Captain Kirk


I couldn't sleep last night (muscle aches, it would seem), so I turned on the TV and watched the 2009 version of Star Trek on channel FX (I really do have some trouble with "naming" TV channels--I'd much rather just have numbers)--It was originally billed something like "Not your father's Star Trek" as I recall, and I have seen it before.  Good movie, good story.  I understand that the actors have all been contracted for two sequels, and that one is planned for release next year.  Good news abounds.  Star Trek lives.

Star Trek originally aired in 1966, when I was a Junior in high school.  I didn't watch it then--I can't remember watching any TV at all in those years.  I was just too busy--A typical day went like this--Up at 6 or 6:30 AM, drove myself to school in my own car, attended my classes, went to football practice, band practice, or track practice, then immediately went to work until midnight at the Shell gas station where I was nearly full time employed--I had a girlfriend too, and I worked in other stuff like the County Fair, drinking beer, playing bass guitar in a garage band,  belonging to a car club.....I was a busy boy, and had lots of fun.  But there was no time for TV.  No desire, for that matter.  Within a year of graduating from high school, I was in the Army (a volunteer, not drafted), and was there until December of 1971--Still not a TV watcher, though--too much other stuff to do--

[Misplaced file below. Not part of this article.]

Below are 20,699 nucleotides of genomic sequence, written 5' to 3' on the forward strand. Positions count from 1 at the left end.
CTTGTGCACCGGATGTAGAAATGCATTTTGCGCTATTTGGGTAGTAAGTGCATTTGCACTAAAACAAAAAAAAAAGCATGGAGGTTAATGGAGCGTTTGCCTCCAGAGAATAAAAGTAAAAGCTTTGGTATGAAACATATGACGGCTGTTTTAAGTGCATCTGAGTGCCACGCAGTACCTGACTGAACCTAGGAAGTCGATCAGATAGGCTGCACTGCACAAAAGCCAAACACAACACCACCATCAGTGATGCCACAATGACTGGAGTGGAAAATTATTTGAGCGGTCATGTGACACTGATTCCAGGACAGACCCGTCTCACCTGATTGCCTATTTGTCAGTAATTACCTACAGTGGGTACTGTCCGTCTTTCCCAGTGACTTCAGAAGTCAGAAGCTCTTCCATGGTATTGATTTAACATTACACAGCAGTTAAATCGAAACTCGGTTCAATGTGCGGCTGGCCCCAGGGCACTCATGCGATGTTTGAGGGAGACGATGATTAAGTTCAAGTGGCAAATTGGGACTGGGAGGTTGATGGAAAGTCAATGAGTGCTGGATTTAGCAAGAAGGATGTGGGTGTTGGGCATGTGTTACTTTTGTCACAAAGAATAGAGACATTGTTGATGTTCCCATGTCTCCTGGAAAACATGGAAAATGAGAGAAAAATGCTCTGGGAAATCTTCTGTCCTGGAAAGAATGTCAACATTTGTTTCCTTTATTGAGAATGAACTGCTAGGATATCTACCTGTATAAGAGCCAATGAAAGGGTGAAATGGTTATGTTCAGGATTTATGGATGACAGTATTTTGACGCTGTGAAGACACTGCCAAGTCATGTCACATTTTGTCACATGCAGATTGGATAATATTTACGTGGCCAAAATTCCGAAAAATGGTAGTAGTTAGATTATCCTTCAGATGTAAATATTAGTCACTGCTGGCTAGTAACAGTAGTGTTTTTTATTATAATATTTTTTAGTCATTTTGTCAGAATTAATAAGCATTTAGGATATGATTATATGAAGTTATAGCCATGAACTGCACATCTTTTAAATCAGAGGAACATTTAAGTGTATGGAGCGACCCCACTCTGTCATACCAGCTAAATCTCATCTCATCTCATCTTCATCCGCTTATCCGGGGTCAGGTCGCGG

When I got out of the Army and became a home-owner, I was a member of the local Sheriff's Office, and worked nights.  At that point, I had some free time.  I bought a B&W TV set and discovered, in syndication, Star Trek.  Within a short period of time, I bought a color TV--specifically for Star Trek.  I've watched all the Star Trek versions on TV and at the movies.  I like all of it, but for my money, there's only been one true Captain of the Enterprise, and that's James T. Kirk.

Star Trek caused my entry into higher priced electronics.  'Course, this caused me to think about electronics in general.  In the 60's, the highest technology that I was a user of was the AM radio in my car. I was looking around at all the devices and electronic appliances in the house, and it's amazing.  Telephones that show live baseball games.  That alone might say it all.  Wireless Internet on the televisions.  Facebook.

A few years ago I saw a History Channel presentation titled "How William Shatner Changed The World"--two hours of the original Captain Kirk narrating technological breakthroughs based on Star Trek technology.  Good stuff.  All true, too.

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